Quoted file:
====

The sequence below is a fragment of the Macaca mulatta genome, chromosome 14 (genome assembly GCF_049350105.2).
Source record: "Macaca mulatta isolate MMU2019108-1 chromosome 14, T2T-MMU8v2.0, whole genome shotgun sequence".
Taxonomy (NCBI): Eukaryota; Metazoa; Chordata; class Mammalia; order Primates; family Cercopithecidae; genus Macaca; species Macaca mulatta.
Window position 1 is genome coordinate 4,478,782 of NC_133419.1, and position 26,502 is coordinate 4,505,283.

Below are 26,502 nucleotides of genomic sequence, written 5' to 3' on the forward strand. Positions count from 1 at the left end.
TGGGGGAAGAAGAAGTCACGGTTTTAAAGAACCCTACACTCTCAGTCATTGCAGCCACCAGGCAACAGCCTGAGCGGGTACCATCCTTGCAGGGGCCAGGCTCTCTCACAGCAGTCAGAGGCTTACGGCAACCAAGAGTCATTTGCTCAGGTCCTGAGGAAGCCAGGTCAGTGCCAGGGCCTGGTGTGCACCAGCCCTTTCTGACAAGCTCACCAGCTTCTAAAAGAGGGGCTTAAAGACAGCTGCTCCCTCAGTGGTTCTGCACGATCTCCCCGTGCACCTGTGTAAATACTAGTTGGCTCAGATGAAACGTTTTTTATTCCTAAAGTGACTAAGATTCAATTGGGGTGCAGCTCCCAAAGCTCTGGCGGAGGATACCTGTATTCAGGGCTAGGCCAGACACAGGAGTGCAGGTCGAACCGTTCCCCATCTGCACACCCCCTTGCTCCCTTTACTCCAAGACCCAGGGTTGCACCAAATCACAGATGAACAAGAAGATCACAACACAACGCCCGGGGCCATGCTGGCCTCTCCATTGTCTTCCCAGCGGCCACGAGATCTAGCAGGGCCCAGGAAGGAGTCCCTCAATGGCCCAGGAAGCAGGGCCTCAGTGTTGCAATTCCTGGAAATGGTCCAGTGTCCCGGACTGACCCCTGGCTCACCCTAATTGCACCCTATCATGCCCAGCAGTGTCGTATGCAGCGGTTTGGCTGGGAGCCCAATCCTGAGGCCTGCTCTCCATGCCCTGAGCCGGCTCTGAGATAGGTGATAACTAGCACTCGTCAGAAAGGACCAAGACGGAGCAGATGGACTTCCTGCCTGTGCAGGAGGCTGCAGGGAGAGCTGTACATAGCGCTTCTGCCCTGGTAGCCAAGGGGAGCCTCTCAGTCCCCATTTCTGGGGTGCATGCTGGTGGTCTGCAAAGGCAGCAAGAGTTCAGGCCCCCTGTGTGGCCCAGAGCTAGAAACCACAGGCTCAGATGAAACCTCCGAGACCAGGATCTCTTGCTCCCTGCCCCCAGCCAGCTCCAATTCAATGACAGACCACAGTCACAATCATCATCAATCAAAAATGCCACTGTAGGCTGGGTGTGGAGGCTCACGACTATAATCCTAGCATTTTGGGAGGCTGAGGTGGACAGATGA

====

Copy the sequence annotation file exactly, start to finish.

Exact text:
The sequence below is a fragment of the Macaca mulatta genome, chromosome 14 (genome assembly GCF_049350105.2).
Source record: "Macaca mulatta isolate MMU2019108-1 chromosome 14, T2T-MMU8v2.0, whole genome shotgun sequence".
Taxonomy (NCBI): Eukaryota; Metazoa; Chordata; class Mammalia; order Primates; family Cercopithecidae; genus Macaca; species Macaca mulatta.
Window position 1 is genome coordinate 4,478,782 of NC_133419.1, and position 26,502 is coordinate 4,505,283.

Below are 26,502 nucleotides of genomic sequence, written 5' to 3' on the forward strand. Positions count from 1 at the left end.
TGGGGGAAGAAGAAGTCACGGTTTTAAAGAACCCTACACTCTCAGTCATTGCAGCCACCAGGCAACAGCCTGAGCGGGTACCATCCTTGCAGGGGCCAGGCTCTCTCACAGCAGTCAGAGGCTTACGGCAACCAAGAGTCATTTGCTCAGGTCCTGAGGAAGCCAGGTCAGTGCCAGGGCCTGGTGTGCACCAGCCCTTTCTGACAAGCTCACCAGCTTCTAAAAGAGGGGCTTAAAGACAGCTGCTCCCTCAGTGGTTCTGCACGATCTCCCCGTGCACCTGTGTAAATACTAGTTGGCTCAGATGAAACGTTTTTTATTCCTAAAGTGACTAAGATTCAATTGGGGTGCAGCTCCCAAAGCTCTGGCGGAGGATACCTGTATTCAGGGCTAGGCCAGACACAGGAGTGCAGGTCGAACCGTTCCCCATCTGCACACCCCCTTGCTCCCTTTACTCCAAGACCCAGGGTTGCACCAAATCACAGATGAACAAGAAGATCACAACACAACGCCCGGGGCCATGCTGGCCTCTCCATTGTCTTCCCAGCGGCCACGAGATCTAGCAGGGCCCAGGAAGGAGTCCCTCAATGGCCCAGGAAGCAGGGCCTCAGTGTTGCAATTCCTGGAAATGGTCCAGTGTCCCGGACTGACCCCTGGCTCACCCTAATTGCACCCTATCATGCCCAGCAGTGTCGTATGCAGCGGTTTGGCTGGGAGCCCAATCCTGAGGCCTGCTCTCCATGCCCTGAGCCGGCTCTGAGATAGGTGATAACTAGCACTCGTCAGAAAGGACCAAGACGGAGCAGATGGACTTCCTGCCTGTGCAGGAGGCTGCAGGGAGAGCTGTACATAGCGCTTCTGCCCTGGTAGCCAAGGGGAGCCTCTCAGTCCCCATTTCTGGGGTGCATGCTGGTGGTCTGCAAAGGCAGCAAGAGTTCAGGCCCCCTGTGTGGCCCAGAGCTAGAAACCACAGGCTCAGATGAAACCTCCGAGACCAGGATCTCTTGCTCCCTGCCCCCAGCCAGCTCCAATTCAATGACAGACCACAGTCACAATCATCATCAATCAAAAATGCCACTGTAGGCTGGGTGTGGAGGCTCACGACTATAATCCTAGCATTTTGGGAGGCTGAGGTGGACAGATGA